Which is not to say he's impersonal or unfriendly. It's just a way of being respectful without giving up a sense of personal responsibility for what's happening. Robbins is intense, even though tomorrow will be his last official day in camouflage: He's retiring.


PLANNING AND BUREAUCRACY

Sergeant First Class Dave Robbins confers with First Lieutenant Brian Everitt about the afternoon's trip to the Rocky Forks State Park firing range. Several men must go to maintain thei weapons qualification. Others are going for the opportunity to practice firing M-16s. Still others are going because they like to shoot. Robbins makes sure the list is correct.





Robbins is in charge of the shooting area. The Guard uses the public range at Rocky Forks State Park. Camouflage-clad men in prone positions are arrayed on the ground on one side of the range, shooting M-16s at Army-issue targets; on the other side men, women, and children in jeans and baseball caps fire a powerful arsenal of handguns, shotguns, and high-powered rifles at soda cans and hand-drawn bulls-eyes. Beer and ammunition flow freely on the civilian side; nobody on the Guard side touches his M-16 without specific instructions from Robbins. Weapons are pointed down-range at all times; before anybody walks down to check the targets, Robbins and his two safety assistants must see that all rounds are expended and that the weapons' safeties are engaged. It's a strict rifle range. The Navy would call it "ship-shape." Robbins calls it "my range."

He chews on his cigar as the men take aim, inhale, exhale slowly, and pull the triggers on their rifles. This is training. If it were combat, the men would be shooting more rounds, faster, and Robbins wouldn't be walking them through the process. He's proud of the way he runs a rifle range: "Everybody qualifies. If they're out there shooting, they're going to stay there until they qualify."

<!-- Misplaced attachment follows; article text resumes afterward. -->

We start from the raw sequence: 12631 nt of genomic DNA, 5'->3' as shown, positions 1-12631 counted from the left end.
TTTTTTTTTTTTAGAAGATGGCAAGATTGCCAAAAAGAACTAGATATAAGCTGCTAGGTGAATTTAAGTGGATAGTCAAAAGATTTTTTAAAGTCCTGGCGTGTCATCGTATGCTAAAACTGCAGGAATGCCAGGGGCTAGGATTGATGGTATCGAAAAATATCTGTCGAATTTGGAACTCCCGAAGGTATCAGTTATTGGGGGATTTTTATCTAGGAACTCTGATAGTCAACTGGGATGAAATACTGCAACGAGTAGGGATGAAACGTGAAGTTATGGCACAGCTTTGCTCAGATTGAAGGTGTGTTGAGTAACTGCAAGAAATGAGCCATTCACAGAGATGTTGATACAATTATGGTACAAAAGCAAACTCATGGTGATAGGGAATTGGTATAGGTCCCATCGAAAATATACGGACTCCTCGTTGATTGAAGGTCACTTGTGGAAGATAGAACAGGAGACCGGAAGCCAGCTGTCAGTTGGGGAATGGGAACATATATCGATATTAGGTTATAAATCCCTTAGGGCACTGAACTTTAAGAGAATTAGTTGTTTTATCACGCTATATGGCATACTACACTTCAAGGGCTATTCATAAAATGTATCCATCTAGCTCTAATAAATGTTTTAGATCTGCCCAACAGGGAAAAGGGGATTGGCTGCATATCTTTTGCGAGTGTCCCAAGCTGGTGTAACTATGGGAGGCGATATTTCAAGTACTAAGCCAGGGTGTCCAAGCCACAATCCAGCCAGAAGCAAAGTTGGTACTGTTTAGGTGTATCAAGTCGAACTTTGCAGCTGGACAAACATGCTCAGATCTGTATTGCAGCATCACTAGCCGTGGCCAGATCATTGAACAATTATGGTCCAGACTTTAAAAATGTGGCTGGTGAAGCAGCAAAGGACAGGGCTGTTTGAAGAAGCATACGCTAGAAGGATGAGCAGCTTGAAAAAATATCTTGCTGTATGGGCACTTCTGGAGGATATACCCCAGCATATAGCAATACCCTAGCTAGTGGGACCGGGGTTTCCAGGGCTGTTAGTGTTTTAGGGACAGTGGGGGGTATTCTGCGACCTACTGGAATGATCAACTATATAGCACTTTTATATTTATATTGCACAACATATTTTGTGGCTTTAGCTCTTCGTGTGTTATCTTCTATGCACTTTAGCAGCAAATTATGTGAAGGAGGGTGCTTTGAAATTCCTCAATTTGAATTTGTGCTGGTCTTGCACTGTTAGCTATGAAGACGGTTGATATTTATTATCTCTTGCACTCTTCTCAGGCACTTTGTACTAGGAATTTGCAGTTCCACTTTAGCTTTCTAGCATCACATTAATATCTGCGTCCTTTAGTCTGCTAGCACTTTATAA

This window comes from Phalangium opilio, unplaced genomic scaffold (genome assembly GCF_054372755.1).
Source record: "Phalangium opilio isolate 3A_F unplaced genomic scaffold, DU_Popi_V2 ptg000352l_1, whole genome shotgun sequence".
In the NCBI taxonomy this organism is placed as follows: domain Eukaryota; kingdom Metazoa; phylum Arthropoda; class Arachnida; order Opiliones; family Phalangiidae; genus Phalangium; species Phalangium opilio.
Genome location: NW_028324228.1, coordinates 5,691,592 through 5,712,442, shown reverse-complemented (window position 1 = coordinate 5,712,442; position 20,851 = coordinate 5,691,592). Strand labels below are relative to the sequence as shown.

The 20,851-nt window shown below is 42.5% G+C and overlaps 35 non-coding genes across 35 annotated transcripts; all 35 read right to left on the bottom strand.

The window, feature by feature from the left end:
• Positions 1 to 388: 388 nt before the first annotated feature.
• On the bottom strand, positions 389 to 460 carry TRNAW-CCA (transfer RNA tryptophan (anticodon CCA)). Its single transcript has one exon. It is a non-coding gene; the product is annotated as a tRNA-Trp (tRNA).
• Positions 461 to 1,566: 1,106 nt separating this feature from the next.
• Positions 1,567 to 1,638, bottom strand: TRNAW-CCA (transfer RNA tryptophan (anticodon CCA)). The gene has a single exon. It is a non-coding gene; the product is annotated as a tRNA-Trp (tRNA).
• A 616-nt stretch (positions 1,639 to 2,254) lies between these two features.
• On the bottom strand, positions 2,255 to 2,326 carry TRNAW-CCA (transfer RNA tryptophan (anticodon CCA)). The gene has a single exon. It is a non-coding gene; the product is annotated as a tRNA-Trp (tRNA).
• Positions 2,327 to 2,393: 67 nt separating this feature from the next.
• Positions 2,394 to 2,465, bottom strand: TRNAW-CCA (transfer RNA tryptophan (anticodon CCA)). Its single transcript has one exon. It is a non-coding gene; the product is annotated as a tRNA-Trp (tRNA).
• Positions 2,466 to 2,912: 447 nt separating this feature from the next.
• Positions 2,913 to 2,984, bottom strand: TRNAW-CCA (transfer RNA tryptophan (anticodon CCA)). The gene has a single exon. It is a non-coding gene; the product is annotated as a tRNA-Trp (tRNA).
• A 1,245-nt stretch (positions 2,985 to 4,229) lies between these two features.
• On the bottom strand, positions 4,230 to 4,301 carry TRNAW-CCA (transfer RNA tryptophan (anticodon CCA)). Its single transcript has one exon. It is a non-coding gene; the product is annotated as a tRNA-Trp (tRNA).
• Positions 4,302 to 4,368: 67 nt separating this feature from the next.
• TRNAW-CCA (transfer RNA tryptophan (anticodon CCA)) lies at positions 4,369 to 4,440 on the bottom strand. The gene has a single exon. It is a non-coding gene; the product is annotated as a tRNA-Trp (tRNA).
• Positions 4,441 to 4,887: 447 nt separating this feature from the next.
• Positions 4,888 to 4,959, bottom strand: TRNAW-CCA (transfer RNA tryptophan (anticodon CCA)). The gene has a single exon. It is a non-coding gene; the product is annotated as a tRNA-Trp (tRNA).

The men qualify. Some head out the very next day to practice in a mock battle.

Afterwards, they take a break to talk a bit about the exercise, but now it's time to clean up. This is the 1990s Army ­ environmentalism is important. The brass shells expended by the M-16s are valuable. They're easily recyclable, while making new brass is expensive. The Army has also found a military reason: Leaving behind signs of your presence gives valuable information to the enemy. Never mind that an enemy which has successfully captured this midwestern training ground already has a good idea of what kind of ammunition M-16s use. So back the men go, revisiting their locations during the recent firefight, to pick up as much brass as they can.


INDIVIDUAL PERFORMANCE

At the firing range, it's up to the individual. Each soldier fires his weapon to make sure his aim is correct. Then the target shooting begins for real. Though M-16s can be fully automatic weapons, they are set to shoot one round at a time on the range. Of the forty rounds each man shoots, nearly all hit their targets.





During the exercise, individuals are important. Specialist Anthony Ash had a radio strapped to his chest when the fight began. It's not there now. After a few minutes of searching, it's found, in the place Ash first hit the dirt to fire his M-16 at an intruder. He's chagrined and refuses to carry the radio back to the vehicles, for fear of losing it a second time. "He's got it, and I'm not going to touch it, sir," Ash says dejectedly to Spies.

Despite that the radio was clipped to Ash's vest, Spies gives him a break. The unspoken feeling is that a "real soldier" wouldn't have dropped the radio in the heat of battle. It is, though, the sort of thing which could very well happen in combat. It's just a lot less desirable there than here.

Individuals are respected in the Guard. Individual contributions rarely go unnoticed or unremarked. This month, final formation begins after everyone has returned their weapons and MILES gear. Various announcements are made, and then the real event begins. Captain Spies's voice rings out in the immense room.

"Sergeant First Class Dave Robbins, front and center."

Robbins exits his place in the ranks and marches up to stand at attention in front of Spies. It is his last day in the Guard ­ his last few minutes now. Spies speaks again.